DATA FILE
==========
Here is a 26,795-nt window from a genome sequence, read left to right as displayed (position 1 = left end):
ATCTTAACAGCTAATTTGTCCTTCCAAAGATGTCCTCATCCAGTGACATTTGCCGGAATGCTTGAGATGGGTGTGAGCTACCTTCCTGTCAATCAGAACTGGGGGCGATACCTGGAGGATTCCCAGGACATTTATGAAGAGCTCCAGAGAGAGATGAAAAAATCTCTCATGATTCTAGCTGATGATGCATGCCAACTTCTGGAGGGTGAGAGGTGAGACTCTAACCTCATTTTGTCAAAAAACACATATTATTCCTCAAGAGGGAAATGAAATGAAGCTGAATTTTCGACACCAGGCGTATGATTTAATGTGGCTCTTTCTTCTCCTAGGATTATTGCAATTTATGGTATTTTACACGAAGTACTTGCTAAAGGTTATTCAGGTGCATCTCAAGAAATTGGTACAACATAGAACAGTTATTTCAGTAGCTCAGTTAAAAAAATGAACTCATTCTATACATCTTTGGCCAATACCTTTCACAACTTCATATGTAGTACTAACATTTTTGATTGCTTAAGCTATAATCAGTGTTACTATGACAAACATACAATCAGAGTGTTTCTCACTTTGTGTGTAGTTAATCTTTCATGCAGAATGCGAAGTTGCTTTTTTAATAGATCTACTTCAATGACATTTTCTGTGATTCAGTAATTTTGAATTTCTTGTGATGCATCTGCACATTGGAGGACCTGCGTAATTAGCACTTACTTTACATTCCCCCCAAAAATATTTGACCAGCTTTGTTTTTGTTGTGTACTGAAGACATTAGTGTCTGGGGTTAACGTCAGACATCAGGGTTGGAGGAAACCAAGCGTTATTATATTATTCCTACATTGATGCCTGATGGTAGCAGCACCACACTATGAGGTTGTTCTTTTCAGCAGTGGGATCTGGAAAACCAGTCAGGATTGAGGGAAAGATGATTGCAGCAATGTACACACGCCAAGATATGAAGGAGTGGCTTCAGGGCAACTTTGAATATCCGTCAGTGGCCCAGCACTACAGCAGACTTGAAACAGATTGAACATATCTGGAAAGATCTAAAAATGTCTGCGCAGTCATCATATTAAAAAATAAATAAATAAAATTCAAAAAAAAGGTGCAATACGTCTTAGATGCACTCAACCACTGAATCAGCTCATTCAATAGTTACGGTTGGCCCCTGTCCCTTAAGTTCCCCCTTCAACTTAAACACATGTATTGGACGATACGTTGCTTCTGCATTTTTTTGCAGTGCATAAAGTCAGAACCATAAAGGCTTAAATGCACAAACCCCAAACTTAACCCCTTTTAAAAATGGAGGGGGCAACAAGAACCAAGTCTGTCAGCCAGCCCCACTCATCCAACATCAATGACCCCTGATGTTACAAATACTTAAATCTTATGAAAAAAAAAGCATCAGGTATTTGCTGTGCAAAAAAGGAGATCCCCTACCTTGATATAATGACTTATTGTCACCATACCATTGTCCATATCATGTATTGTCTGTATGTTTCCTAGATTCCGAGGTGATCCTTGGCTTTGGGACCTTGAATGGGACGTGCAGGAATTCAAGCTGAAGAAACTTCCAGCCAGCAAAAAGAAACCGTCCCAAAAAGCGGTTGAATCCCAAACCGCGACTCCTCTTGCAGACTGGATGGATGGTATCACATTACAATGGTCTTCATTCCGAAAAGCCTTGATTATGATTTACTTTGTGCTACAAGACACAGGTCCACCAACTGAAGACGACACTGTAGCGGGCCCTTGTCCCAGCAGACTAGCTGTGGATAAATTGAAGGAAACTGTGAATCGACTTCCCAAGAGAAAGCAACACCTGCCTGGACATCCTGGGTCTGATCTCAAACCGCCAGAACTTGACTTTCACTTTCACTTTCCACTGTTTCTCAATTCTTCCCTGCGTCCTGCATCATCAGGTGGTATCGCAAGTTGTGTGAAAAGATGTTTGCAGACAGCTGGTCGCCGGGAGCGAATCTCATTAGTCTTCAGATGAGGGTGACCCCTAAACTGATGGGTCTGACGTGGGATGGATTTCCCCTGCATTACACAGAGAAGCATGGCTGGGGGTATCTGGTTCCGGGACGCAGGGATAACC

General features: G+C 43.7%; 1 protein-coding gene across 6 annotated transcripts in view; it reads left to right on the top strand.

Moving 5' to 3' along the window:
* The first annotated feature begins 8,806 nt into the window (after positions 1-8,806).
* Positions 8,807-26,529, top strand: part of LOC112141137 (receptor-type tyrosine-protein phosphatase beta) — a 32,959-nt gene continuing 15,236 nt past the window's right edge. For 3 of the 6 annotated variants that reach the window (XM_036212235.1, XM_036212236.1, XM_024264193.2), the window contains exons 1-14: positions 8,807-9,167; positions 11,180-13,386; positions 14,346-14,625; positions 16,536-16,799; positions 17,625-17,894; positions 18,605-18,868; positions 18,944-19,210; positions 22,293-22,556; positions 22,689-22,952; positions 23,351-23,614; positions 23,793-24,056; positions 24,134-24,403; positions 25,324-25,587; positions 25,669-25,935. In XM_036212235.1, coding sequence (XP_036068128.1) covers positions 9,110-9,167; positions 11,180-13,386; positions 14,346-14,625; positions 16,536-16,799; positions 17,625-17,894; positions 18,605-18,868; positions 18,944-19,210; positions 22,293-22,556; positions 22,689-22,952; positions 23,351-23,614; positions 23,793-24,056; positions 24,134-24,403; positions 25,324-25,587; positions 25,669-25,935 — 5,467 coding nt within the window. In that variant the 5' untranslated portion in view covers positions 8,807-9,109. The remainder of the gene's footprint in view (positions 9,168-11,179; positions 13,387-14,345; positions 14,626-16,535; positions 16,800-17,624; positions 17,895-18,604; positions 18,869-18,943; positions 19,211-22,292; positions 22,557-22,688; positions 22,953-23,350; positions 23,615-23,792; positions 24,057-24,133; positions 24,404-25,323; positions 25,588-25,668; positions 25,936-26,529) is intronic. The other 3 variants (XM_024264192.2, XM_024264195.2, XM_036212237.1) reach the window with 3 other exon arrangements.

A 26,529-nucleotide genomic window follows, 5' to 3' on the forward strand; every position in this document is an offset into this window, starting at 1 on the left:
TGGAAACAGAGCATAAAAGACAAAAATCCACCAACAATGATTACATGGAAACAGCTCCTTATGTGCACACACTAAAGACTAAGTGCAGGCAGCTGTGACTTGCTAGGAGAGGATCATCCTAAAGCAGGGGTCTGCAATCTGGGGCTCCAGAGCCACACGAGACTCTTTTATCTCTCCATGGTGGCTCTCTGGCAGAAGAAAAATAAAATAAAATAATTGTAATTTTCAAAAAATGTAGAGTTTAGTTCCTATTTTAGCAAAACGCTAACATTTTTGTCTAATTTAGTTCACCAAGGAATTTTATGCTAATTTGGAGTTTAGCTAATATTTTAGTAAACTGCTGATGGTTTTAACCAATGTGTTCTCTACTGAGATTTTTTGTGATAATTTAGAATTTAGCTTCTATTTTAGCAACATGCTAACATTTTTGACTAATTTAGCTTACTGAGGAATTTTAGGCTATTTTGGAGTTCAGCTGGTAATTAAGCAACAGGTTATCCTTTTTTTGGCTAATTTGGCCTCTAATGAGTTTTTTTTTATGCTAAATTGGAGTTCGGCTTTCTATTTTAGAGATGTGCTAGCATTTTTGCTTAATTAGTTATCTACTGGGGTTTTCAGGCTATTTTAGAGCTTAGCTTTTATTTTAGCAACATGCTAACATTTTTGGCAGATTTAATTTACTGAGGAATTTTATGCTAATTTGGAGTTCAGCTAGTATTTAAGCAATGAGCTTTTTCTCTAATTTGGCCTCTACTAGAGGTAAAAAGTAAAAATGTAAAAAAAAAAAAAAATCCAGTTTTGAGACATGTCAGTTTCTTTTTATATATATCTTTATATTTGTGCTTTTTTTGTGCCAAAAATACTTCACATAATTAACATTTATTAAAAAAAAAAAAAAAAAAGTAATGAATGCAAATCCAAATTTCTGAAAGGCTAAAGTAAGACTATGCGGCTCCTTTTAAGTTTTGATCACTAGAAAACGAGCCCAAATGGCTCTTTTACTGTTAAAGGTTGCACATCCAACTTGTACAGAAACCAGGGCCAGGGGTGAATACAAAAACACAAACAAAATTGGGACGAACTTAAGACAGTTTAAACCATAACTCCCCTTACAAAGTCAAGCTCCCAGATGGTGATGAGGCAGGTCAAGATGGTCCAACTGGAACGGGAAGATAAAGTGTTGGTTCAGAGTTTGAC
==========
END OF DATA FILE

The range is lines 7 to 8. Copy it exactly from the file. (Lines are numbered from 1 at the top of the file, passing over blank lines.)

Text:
A 26,529-nucleotide genomic window follows, 5' to 3' on the forward strand; every position in this document is an offset into this window, starting at 1 on the left:
TGGAAACAGAGCATAAAAGACAAAAATCCACCAACAATGATTACATGGAAACAGCTCCTTATGTGCACACACTAAAGACTAAGTGCAGGCAGCTGTGACTTGCTAGGAGAGGATCATCCTAAAGCAGGGGTCTGCAATCTGGGGCTCCAGAGCCACACGAGACTCTTTTATCTCTCCATGGTGGCTCTCTGGCAGAAGAAAAATAAAATAAAATAATTGTAATTTTCAAAAAATGTAGAGTTTAGTTCCTATTTTAGCAAAACGCTAACATTTTTGTCTAATTTAGTTCACCAAGGAATTTTATGCTAATTTGGAGTTTAGCTAATATTTTAGTAAACTGCTGATGGTTTTAACCAATGTGTTCTCTACTGAGATTTTTTGTGATAATTTAGAATTTAGCTTCTATTTTAGCAACATGCTAACATTTTTGACTAATTTAGCTTACTGAGGAATTTTAGGCTATTTTGGAGTTCAGCTGGTAATTAAGCAACAGGTTATCCTTTTTTTGGCTAATTTGGCCTCTAATGAGTTTTTTTTTATGCTAAATTGGAGTTCGGCTTTCTATTTTAGAGATGTGCTAGCATTTTTGCTTAATTAGTTATCTACTGGGGTTTTCAGGCTATTTTAGAGCTTAGCTTTTATTTTAGCAACATGCTAACATTTTTGGCAGATTTAATTTACTGAGGAATTTTATGCTAATTTGGAGTTCAGCTAGTATTTAAGCAATGAGCTTTTTCTCTAATTTGGCCTCTACTAGAGGTAAAAAGTAAAAATGTAAAAAAAAAAAAAAATCCAGTTTTGAGACATGTCAGTTTCTTTTTATATATATCTTTATATTTGTGCTTTTTTTGTGCCAAAAATACTTCACATAATTAACATTTATTAAAAAAAAAAAAAAAAAAGTAATGAATGCAAATCCAAATTTCTGAAAGGCTAAAGTAAGACTATGCGGCTCCTTTTAAGTTTTGATCACTAGAAAACGAGCCCAAATGGCTCTTTTACTGTTAAAGGTTGCACATCCAACTTGTACAGAAACCAGGGCCAGGGGTGAATACAAAAACACAAACAAAATTGGGACGAACTTAAGACAGTTTAAACCATAACTCCCCTTACAAAGTCAAGCTCCCAGATGGTGATGAGGCAGGTCAAGATGGTCCAACTGGAACGGGAAGATAAAGTGTTGGTTCAGAGTTTGAC